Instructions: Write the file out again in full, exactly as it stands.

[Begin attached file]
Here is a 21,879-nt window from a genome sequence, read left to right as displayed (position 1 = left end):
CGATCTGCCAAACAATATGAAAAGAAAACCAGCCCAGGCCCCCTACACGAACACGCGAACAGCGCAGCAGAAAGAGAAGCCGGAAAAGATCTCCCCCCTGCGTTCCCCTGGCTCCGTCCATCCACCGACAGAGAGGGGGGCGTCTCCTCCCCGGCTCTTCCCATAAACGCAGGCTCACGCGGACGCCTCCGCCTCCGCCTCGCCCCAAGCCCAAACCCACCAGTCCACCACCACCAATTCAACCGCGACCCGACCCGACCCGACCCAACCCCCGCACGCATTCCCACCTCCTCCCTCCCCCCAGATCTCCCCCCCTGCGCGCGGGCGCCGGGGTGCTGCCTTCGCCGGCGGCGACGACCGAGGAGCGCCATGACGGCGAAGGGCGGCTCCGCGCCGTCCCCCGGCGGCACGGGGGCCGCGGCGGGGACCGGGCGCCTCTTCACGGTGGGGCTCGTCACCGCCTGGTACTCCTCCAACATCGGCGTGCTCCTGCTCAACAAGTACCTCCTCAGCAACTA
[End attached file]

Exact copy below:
Here is a 21,879-nt window from a genome sequence, read left to right as displayed (position 1 = left end):
CGATCTGCCAAACAATATGAAAAGAAAACCAGCCCAGGCCCCCTACACGAACACGCGAACAGCGCAGCAGAAAGAGAAGCCGGAAAAGATCTCCCCCCTGCGTTCCCCTGGCTCCGTCCATCCACCGACAGAGAGGGGGGCGTCTCCTCCCCGGCTCTTCCCATAAACGCAGGCTCACGCGGACGCCTCCGCCTCCGCCTCGCCCCAAGCCCAAACCCACCAGTCCACCACCACCAATTCAACCGCGACCCGACCCGACCCGACCCAACCCCCGCACGCATTCCCACCTCCTCCCTCCCCCCAGATCTCCCCCCCTGCGCGCGGGCGCCGGGGTGCTGCCTTCGCCGGCGGCGACGACCGAGGAGCGCCATGACGGCGAAGGGCGGCTCCGCGCCGTCCCCCGGCGGCACGGGGGCCGCGGCGGGGACCGGGCGCCTCTTCACGGTGGGGCTCGTCACCGCCTGGTACTCCTCCAACATCGGCGTGCTCCTGCTCAACAAGTACCTCCTCAGCAACTA